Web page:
Kepping has also noted that the "ritual language" version favours two-syllable words over one-syllable words (other than verbs) in the "common language" text (Kepping 1996 page 27), and this does seem to be generally true, although, as can be seen from both the above examples, single-syllable nouns are not uncommon in the "ritual language" version. My explanation for the greater number disyllabic words in the "ritual language" version is simply that two-syllable words are less ambiguous and thus provide a more certain gloss. This explains the use of two-syllable "ritual language" words that are composed of two ordinary Tangut words (e.g. "happy entertainment" as a gloss for "entertainment"), but it does not explain how words that are unique to the "ritual language" text and which cannot be understood by reference to ordinary Tangut words were able to be understood by readers as glosses on the corresponding ordinary Tangut word. For example, how would a Tangut reader know that ka ·o means "moon", and why would this word be more understandable than the ordinary word for "month"? Indeed, if "ritual language" words such as this had such extremely restricted usage, and were only very rarely encountered, how would anyone ever even learn to read them in the first place?
I have doubts that "ritual language" words such as ka ·o are the remnants of a linguistic substratum or that they represent an artificial ritual language, but I do have an alternative theory to explain this otherwise unattested vocabulary. I think it is possible that they are in fact archaic words from a culturally important and universally known Tangut text (something equivalent to the Bible in European culture) that we do not know about simply because no copies of it have survived. A text such as this could have been required reading for all Tangut students, and its archaisms could have been as familiar to the Tangut people as biblical or Shakespearean expressions are to us. If this were the case, an otherwise unattested word such as ka ·o for "moon" could have been an obvious and unambiguous gloss for an ordinary, modern Tangut word. Compared with Khitan and Jurchen, a wealth of Tangut manuscripts and printed texts have survived down to the present day, but this just highlights how much more must have been lost forever. We study Tangut through the distorted prism of the sands of Kharakhoto, only able to see a fraction of all the Tangut books that there must once have been. One lost book is all it takes to confuse us into believing in the myth of an ancient ritual language.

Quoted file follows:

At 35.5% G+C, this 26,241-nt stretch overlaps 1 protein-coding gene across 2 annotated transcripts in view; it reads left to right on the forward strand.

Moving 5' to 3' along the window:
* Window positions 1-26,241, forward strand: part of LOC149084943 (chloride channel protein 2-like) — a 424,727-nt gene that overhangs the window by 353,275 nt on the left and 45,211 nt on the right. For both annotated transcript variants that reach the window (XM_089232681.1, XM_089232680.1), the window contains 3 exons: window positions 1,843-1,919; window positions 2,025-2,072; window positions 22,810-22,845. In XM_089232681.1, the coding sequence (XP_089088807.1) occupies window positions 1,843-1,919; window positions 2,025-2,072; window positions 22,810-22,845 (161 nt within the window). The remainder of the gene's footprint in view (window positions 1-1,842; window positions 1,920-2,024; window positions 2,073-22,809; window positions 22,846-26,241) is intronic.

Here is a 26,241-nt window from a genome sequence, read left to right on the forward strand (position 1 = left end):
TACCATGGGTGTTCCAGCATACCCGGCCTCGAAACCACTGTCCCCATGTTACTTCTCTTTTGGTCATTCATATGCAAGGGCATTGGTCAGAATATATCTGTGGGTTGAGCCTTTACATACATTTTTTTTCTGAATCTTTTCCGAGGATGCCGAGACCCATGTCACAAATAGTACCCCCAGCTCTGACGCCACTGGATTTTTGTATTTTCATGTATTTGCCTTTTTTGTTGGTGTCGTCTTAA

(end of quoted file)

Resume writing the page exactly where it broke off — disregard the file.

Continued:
For the rest of this post I am going to look in more detail at one particular category of words used in the Ode on Monthly Pleasures, the numbers one to ten (see also Nishida 1997 pages 141–145 where he covers the same topic). Tangut numbers are relatively easy, and are clearly cognate to numbers in other Tibeto-Burman languages such as Nuosu (Liangshan Yi).
|1||L0100||lew||ꋍ cyp [ʦhɿ²¹]||L4855 dzjij "single" is probably the TB cognate for "one"|
|2||L4027||njɨ̱||ꑍ nyip [ȵi²¹]|
|3||L5865||sọ||ꌕ suo [sɔ³³]|
|4||L2205||ljɨr||ꇖ ly [lɿ³³]|
|5||L1999||ŋwə||ꉬ nge [ŋɯ³³]|
|6||L3200||tśhjiw||ꃘ fut [fu⁵⁵]||Nuosu [fu⁵⁵] is anomalous; other Yi dialects have e.g. [tɕhɔ¹³]|
|7||L4778||śjạ||ꏃ shyp [ʂɿ²¹]|
|8||L4602||·jar||ꉆ hxit [hi⁵⁵]|
|9||L3113||gjɨ̱||ꈬ ggu [gu³³]|